Published: 8 Oct 2019

Toyota is recalling 191,000 cars in North America and Japan due to air bags that may not inflate properly during a crash. We speak to three quality professionals for their perspective on the story.

A recall by Toyoto in North America and Japan covers certain 2003 through 2008 Corolla compact sedans, and 2005 through 2008 Matrix hatchbacks. 

CBS News reported that front passenger air bags were installed in previous recalls to replace defective Takata air bags. According to CNET, this involves about 135,000 vehicles in the US that already had their faulty Takata air bags replaced.

The automotive manufacturer said that the replacement air bags may not work as intended in high temperatures.

Toyota would not say if there have been any injuries linked to the issue. The company will replace the air bags for free and contact affected owners starting in October 2019.

What do a group of quality professionals say about the issue? 

David Straker, CQP MCQI, director at changingminds.org, comments on what’s important when handling such a situation: “Sometimes things go wrong. Sometimes they are your fault, sometimes there is nothing you could have reasonably done about it, and sometimes people don’t care about the difference. The question is, ‘how do you handle the situation?’. You can whinge that it’s not your fault, but that won’t get you far, even if you’re right. The best approach is often to just focus on putting things right. Say ‘here's where we are, and this is what we’re doing about it’. Communicate promptly and clearly. Set out the situation and what you’re doing about it. Show you care. Listen closely to what customers say, accepting their concerns and moving to a fair resolution.”

Straker argues that quality is often about addressing gaps. “With bad news, it is the gap between what customers think and what you want them to think. It is an opportunity to address concerns and to build trust. It is about addressing brand damage by doing the right thing. If you were to reduce it to one word, it would be Integrity.”

“As long as recalls keep occurring, its best strategy is to be as transparent and proactive as possible about any problems”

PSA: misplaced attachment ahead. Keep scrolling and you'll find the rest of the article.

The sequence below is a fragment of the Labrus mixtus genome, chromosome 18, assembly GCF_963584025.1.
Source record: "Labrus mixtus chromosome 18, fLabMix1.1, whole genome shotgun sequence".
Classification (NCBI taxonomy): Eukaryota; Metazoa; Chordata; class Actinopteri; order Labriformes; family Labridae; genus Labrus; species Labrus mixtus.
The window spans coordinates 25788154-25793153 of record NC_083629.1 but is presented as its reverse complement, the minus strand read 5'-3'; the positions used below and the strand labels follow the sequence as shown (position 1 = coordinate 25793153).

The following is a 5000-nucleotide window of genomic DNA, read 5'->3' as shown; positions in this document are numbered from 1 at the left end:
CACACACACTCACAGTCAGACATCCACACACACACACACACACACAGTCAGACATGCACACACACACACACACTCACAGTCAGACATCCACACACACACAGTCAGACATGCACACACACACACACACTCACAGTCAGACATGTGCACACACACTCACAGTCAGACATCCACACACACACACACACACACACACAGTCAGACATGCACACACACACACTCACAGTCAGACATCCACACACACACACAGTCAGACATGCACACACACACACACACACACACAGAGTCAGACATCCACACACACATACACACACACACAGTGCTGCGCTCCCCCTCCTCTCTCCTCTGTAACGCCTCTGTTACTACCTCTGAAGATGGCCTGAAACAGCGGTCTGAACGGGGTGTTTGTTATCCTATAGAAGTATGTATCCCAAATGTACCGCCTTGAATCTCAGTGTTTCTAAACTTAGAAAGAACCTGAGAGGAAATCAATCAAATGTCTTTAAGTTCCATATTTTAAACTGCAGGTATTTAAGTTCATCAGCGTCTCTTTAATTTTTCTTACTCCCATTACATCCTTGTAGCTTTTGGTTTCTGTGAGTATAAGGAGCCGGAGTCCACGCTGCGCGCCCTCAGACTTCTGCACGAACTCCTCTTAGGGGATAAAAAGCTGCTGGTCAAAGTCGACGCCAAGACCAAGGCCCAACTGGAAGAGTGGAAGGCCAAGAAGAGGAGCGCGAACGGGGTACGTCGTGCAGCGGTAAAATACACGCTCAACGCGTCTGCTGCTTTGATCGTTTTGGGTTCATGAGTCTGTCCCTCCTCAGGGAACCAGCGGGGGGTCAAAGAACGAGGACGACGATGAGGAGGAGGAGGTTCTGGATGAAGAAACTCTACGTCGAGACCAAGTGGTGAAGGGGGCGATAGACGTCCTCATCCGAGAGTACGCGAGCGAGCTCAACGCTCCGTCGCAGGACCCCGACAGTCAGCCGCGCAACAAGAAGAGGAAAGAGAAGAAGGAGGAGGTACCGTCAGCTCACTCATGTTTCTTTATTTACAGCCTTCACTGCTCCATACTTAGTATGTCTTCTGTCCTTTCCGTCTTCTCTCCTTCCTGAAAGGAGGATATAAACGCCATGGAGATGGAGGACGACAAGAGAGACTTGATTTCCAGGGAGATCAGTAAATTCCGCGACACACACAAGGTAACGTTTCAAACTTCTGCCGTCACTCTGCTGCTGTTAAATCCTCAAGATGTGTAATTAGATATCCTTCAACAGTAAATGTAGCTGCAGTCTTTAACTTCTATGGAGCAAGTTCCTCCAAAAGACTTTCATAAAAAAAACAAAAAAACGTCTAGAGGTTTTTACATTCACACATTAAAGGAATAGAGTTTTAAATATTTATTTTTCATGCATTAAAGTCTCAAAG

Straker describes Toyota’s statement about the recall as potentially damaging. “By not saying whether or not the faulty airbags had caused any injuries, the company is losing consumers’ trust. They should also show more concern for customers in their statements.”

Paul Naysmith, CQP FCQI, comments on the complexity of manufacturing and testing an air bag. “An airbag is a very complex device, with many technologies and chemicals wrapped into a teeny tiny little package, which in a couple of seconds or less, will go through a violent change into a life saver. Unlike many other parts in my car, a manufacturer will never perform a real-world firing of the airbag during assembly or go through a test during an MoT. Simply, when it’s tested or deployed, it cannot be put back together. Like many things in this world, risk avoidance, sampling and process verification only allows for an inference, not a guarantee of quality. Sadly, in some cases, accident data would lead investigators to the conclusion to remove equipment from service due to poor quality.”

Josefina Gil Moya, Clinical Audit And Effectiveness Lead at Cambridge University Hospital NHS Foundation Trust, is concerned about the damage that the recall may cause Toyota’s brand. “The new wave of recalls will be a big concern for Toyota. Traditionally, this long-standing car manufacturer has been known for producing some of the most reliable vehicles in the world through pioneering lean production methodologies. However, in recent years it has been plagued by quality issues with a number of high-profile recalls including brake defects and accelerator pedal entrapments.

“Toyota’s reputation among consumers is going to be tarnished as a result. As long as recalls keep occurring, its best strategy is to be as transparent and proactive as possible about any problems. Customers will value a company that is open and accommodating in trying to resolve issues upfront.”

Looking forward, Moya suggests it is important for Toyota and other car manufacturers to have robust quality controls in place to prevent new recalls. Furthermore, she argues that effective tracking systems are essential to identifying trends in a timely manner. “This will enable effective testing on all functionalities of a vehicle to ensure faults are identified and corrected before their products hit the market,” she concludes.